Sally Aman

120 Years of Transforming America’s Wired Infrastructure

This year marks an important milestone in USTelecom history as we note the 120th anniversary of the association’s founding by a group of entrepreneurs who connected Americans across the country using little but thin wires. Our association has continued to evolve with changing times, convening telecom companies of all sizes and distinguishing itself as a recognized leader in policy discussions which could fundamentally alter the evolving telecommunications sector.

The industry may have changed dramatically in the last 120 years, but the association’s mission of promoting a pro-growth agenda and allowing telecom companies to focus on what they do best – connecting Americans coast-to-coast, across the hills, valleys and fields of our great country— has changed very little.

The Early Years

Very few homes had telephones in late 1890’s. Alexander Graham Bell patented the telephone in 1876, but the technology wasn’t widely adopted at first. Most people still used Western Union to send telegraph messages. That began to change in 1894 when several of Bell’s key telephone-related patents expired. Suddenly, competitive barriers began to fall and scores of enthusiastic innovators, wholly independent of the Bell group, began entering the nascent telephone business.

120 Years of Transforming America’s Wired Infrastructure
                Telecom workers construct telephone towers in downtown area.

By the end of 1894, historians say roughly 80 new competitors had obtained about 5 percent of the phone market, mostly in areas where the Bell system wasn’t available. By the early 1900s, the number of competitors had grown to more than 3,000 and they began competing head-to-head in some markets. They touted $20 million to $30 million investments in exchanges in Ohio, Iowa, Illinois, Michigan, New York, Pennsylvania, and Indiana.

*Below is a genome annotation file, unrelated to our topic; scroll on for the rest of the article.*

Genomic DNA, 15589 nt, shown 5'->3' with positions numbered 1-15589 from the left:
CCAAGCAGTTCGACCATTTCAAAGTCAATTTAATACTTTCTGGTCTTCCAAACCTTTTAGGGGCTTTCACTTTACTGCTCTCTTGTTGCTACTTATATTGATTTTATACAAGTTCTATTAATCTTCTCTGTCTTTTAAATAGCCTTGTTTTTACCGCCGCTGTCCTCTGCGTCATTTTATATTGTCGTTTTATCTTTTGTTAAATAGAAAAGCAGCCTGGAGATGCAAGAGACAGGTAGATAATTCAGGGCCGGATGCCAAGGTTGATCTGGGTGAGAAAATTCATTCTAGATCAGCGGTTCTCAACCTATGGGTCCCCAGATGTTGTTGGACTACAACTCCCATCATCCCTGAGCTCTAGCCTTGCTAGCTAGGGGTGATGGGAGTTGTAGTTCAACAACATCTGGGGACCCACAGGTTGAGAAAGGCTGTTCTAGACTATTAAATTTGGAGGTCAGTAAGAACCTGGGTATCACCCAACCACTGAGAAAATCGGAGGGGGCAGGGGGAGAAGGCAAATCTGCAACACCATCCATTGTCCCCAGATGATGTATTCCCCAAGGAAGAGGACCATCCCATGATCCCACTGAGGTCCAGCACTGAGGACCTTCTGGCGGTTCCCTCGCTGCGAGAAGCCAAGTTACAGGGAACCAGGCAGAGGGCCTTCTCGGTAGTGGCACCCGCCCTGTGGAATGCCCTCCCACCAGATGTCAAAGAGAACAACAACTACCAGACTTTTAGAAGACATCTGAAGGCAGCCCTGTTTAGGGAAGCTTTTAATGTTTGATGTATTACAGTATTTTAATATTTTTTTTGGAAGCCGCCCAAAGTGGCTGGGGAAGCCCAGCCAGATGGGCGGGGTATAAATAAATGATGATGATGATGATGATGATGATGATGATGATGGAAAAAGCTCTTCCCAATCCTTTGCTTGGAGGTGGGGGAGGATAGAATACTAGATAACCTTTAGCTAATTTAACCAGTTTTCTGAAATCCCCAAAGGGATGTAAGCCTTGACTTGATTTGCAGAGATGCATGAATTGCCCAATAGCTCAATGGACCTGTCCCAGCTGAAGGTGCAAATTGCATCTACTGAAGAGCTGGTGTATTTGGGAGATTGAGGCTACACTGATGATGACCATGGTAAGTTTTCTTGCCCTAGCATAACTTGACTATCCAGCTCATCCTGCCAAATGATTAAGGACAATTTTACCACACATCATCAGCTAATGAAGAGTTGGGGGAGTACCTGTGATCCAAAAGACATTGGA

In the spring of 1897, Western Telephone Construction Company chief James E. Keelyn and journalist Harry B. MacMeal (of The Telephone, an independent trade publication) put out a call to independent phone companies to join together in a new association. Representatives of independent phone companies from across the country responded to the nationwide call and gathered in Chicago on May 27, 1897. They wanted the group to allow companies to work together on efforts to connect rural America, sound alarms on harmful policies, and advocate on behalf of the interests of the burgeoning independent phone industry.

The Chicago meeting galvanized hundreds of local independent operators. Within weeks, the First National Convention was held in Detroit in June 1897. During the two-day meeting, the “National Independent Telephone Association” was born.

Connecting Rural America Since 1897

Many of our small and medium-sized members began as family-owned enterprises and remain independent today. In the early years, systems were built as a unit and outside connections required negotiated “intercommunication” agreements with other companies.

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                                                  Telecom workers laying cable.

Even at that first Chicago meeting in 1897, toll charges were a concern raised by members. As the years passed, other regulatory issues cropped up, including tax legislation, accounting and reporting requirements, universal service obligations, mergers, pricing, patents and public safety concerns. Party lines were common in U.S. households for decades, which raised both privacy and eavesdropping concerns, until they were phased out in favor of private lines.

Throughout all of these industry shifts, the association has remained at the forefront of shaping communications policy at home and abroad.

Transforming America’s Infrastructure

Today, broadband is the engine that powers the global economy. It is expanding the how society connects more than newspapers, telegraphs, telephones, radios, and TVs combined. Ensuring an industry with a long-standing history of developing newer, better, faster ways of connecting customers has a sustainable path to deploying new technologies is key for future innovation and growth.

While the industry has changed dramatically over the year, USTelecom’s dedication to our member companies and our industry has never wavered. We still believe the embrace of light-touch regulatory policies will spur dynamic innovation and the investments needed to unleash ever-greater opportunities for our companies and consumers.

As we celebrate our 120th Anniversary, this is a great time to celebrate all that our members have accomplished in connecting communities across the nation. It is also an opportune time to look to the future, recognize all that is possible and embrace with humility the notion that, while none of us can predict the future, the nation’s broadband companies will chart a bright path forward.

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When USTelecom was the U.S. Independent Telephone Association at its annual banquet in Chicago, October 11, 1954.